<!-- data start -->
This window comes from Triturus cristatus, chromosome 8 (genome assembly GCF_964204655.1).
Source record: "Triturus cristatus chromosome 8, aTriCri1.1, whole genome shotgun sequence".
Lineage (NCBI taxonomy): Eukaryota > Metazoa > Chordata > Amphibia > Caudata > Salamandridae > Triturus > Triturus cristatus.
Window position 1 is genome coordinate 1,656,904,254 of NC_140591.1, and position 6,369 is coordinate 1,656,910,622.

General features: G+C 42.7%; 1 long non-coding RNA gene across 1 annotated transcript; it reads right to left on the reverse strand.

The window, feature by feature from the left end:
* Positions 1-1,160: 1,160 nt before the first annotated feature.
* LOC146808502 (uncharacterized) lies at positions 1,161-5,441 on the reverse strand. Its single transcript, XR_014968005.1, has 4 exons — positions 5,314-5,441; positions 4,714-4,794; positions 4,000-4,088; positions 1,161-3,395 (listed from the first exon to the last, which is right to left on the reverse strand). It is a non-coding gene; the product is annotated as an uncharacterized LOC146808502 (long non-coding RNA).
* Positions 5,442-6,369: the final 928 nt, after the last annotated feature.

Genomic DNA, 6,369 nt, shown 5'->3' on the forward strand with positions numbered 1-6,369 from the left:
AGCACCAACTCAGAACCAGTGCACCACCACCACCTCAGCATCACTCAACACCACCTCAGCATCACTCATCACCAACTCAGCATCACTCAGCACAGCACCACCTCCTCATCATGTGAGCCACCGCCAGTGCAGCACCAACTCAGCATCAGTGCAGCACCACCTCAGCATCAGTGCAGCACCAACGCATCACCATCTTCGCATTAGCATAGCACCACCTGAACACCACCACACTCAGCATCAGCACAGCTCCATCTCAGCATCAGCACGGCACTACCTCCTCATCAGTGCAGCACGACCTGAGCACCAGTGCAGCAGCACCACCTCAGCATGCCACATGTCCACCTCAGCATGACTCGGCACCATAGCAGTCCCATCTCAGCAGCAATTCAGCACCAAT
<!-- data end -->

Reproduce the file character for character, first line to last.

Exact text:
This window comes from Triturus cristatus, chromosome 8 (genome assembly GCF_964204655.1).
Source record: "Triturus cristatus chromosome 8, aTriCri1.1, whole genome shotgun sequence".
Lineage (NCBI taxonomy): Eukaryota > Metazoa > Chordata > Amphibia > Caudata > Salamandridae > Triturus > Triturus cristatus.
Window position 1 is genome coordinate 1,656,904,254 of NC_140591.1, and position 6,369 is coordinate 1,656,910,622.

General features: G+C 42.7%; 1 long non-coding RNA gene across 1 annotated transcript; it reads right to left on the reverse strand.

The window, feature by feature from the left end:
* Positions 1-1,160: 1,160 nt before the first annotated feature.
* LOC146808502 (uncharacterized) lies at positions 1,161-5,441 on the reverse strand. Its single transcript, XR_014968005.1, has 4 exons — positions 5,314-5,441; positions 4,714-4,794; positions 4,000-4,088; positions 1,161-3,395 (listed from the first exon to the last, which is right to left on the reverse strand). It is a non-coding gene; the product is annotated as an uncharacterized LOC146808502 (long non-coding RNA).
* Positions 5,442-6,369: the final 928 nt, after the last annotated feature.

Genomic DNA, 6,369 nt, shown 5'->3' on the forward strand with positions numbered 1-6,369 from the left:
AGCACCAACTCAGAACCAGTGCACCACCACCACCTCAGCATCACTCAACACCACCTCAGCATCACTCATCACCAACTCAGCATCACTCAGCACAGCACCACCTCCTCATCATGTGAGCCACCGCCAGTGCAGCACCAACTCAGCATCAGTGCAGCACCACCTCAGCATCAGTGCAGCACCAACGCATCACCATCTTCGCATTAGCATAGCACCACCTGAACACCACCACACTCAGCATCAGCACAGCTCCATCTCAGCATCAGCACGGCACTACCTCCTCATCAGTGCAGCACGACCTGAGCACCAGTGCAGCAGCACCACCTCAGCATGCCACATGTCCACCTCAGCATGACTCGGCACCATAGCAGTCCCATCTCAGCAGCAATTCAGCACCAAT